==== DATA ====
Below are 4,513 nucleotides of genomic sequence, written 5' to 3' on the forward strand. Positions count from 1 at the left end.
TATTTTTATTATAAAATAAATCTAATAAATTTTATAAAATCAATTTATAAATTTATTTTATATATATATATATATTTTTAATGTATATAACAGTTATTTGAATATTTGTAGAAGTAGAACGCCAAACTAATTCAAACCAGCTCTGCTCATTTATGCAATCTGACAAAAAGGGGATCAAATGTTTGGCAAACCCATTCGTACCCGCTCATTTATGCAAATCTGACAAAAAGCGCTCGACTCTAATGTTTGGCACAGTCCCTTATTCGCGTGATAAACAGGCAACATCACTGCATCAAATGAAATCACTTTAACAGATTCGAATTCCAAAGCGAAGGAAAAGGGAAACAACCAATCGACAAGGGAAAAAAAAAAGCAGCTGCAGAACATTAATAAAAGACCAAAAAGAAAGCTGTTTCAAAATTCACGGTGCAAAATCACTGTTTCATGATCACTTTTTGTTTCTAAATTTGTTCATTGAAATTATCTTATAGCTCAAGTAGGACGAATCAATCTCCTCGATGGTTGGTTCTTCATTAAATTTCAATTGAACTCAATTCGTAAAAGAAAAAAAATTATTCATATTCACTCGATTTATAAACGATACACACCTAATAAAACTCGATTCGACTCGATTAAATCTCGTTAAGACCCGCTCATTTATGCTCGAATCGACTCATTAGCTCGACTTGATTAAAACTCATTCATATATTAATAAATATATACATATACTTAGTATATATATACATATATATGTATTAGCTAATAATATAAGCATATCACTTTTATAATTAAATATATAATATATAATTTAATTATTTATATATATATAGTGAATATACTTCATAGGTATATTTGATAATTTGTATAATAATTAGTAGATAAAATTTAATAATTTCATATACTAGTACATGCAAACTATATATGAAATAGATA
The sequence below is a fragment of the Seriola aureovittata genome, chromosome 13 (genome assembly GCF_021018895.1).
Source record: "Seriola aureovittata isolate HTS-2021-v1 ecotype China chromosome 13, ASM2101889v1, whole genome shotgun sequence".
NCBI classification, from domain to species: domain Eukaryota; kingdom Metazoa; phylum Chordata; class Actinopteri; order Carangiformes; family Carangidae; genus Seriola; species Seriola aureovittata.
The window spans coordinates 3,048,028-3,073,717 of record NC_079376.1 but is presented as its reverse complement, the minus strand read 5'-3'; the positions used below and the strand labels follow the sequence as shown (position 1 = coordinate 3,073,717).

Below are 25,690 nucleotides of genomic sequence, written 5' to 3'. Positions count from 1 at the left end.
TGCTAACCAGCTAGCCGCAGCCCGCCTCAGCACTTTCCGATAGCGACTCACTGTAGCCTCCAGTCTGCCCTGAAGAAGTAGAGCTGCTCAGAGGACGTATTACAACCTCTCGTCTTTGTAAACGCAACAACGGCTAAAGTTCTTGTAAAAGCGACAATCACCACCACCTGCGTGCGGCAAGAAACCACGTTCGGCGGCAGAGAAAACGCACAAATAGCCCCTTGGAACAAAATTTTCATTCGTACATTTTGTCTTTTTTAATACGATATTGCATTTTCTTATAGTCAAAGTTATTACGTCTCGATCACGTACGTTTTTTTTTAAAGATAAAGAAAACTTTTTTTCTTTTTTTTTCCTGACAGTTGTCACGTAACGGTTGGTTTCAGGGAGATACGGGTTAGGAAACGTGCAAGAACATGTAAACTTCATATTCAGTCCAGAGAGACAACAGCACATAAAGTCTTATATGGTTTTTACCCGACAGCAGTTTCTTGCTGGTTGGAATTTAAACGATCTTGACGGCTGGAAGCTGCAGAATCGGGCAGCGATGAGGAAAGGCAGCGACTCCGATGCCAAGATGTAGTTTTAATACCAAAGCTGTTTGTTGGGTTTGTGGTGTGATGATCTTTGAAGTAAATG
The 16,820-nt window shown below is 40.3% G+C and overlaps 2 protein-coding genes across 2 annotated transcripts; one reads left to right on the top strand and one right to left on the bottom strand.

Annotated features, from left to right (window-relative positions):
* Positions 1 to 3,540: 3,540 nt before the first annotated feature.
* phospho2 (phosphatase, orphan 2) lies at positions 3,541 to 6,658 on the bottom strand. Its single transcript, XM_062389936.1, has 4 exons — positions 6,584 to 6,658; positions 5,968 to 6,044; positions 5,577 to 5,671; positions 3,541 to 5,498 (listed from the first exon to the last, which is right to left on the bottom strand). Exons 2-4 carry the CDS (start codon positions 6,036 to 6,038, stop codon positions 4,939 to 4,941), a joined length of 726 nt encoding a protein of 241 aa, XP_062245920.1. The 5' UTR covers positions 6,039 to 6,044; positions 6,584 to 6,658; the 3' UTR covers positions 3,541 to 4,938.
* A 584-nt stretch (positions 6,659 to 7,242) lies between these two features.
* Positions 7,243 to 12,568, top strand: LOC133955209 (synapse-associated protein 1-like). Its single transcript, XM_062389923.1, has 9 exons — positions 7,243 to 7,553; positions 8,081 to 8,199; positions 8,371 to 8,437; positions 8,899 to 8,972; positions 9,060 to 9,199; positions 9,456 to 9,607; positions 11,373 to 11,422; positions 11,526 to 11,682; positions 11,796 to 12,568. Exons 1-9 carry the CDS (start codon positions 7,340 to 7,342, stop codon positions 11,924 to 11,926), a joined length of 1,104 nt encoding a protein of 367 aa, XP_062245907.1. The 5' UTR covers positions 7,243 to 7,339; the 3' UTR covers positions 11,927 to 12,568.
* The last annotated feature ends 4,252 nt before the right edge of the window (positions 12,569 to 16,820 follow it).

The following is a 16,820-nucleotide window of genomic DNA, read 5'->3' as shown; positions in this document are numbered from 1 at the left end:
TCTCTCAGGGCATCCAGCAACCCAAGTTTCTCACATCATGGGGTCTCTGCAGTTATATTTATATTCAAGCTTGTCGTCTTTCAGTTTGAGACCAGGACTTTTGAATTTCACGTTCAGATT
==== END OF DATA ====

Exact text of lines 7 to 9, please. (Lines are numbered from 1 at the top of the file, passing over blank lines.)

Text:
Below are 25,690 nucleotides of genomic sequence, written 5' to 3'. Positions count from 1 at the left end.
TGCTAACCAGCTAGCCGCAGCCCGCCTCAGCACTTTCCGATAGCGACTCACTGTAGCCTCCAGTCTGCCCTGAAGAAGTAGAGCTGCTCAGAGGACGTATTACAACCTCTCGTCTTTGTAAACGCAACAACGGCTAAAGTTCTTGTAAAAGCGACAATCACCACCACCTGCGTGCGGCAAGAAACCACGTTCGGCGGCAGAGAAAACGCACAAATAGCCCCTTGGAACAAAATTTTCATTCGTACATTTTGTCTTTTTTAATACGATATTGCATTTTCTTATAGTCAAAGTTATTACGTCTCGATCACGTACGTTTTTTTTTAAAGATAAAGAAAACTTTTTTTCTTTTTTTTTCCTGACAGTTGTCACGTAACGGTTGGTTTCAGGGAGATACGGGTTAGGAAACGTGCAAGAACATGTAAACTTCATATTCAGTCCAGAGAGACAACAGCACATAAAGTCTTATATGGTTTTTACCCGACAGCAGTTTCTTGCTGGTTGGAATTTAAACGATCTTGACGGCTGGAAGCTGCAGAATCGGGCAGCGATGAGGAAAGGCAGCGACTCCGATGCCAAGATGTAGTTTTAATACCAAAGCTGTTTGTTGGGTTTGTGGTGTGATGATCTTTGAAGTAAATG
The 16,820-nt window shown below is 40.3% G+C and overlaps 2 protein-coding genes across 2 annotated transcripts; one reads left to right on the top strand and one right to left on the bottom strand.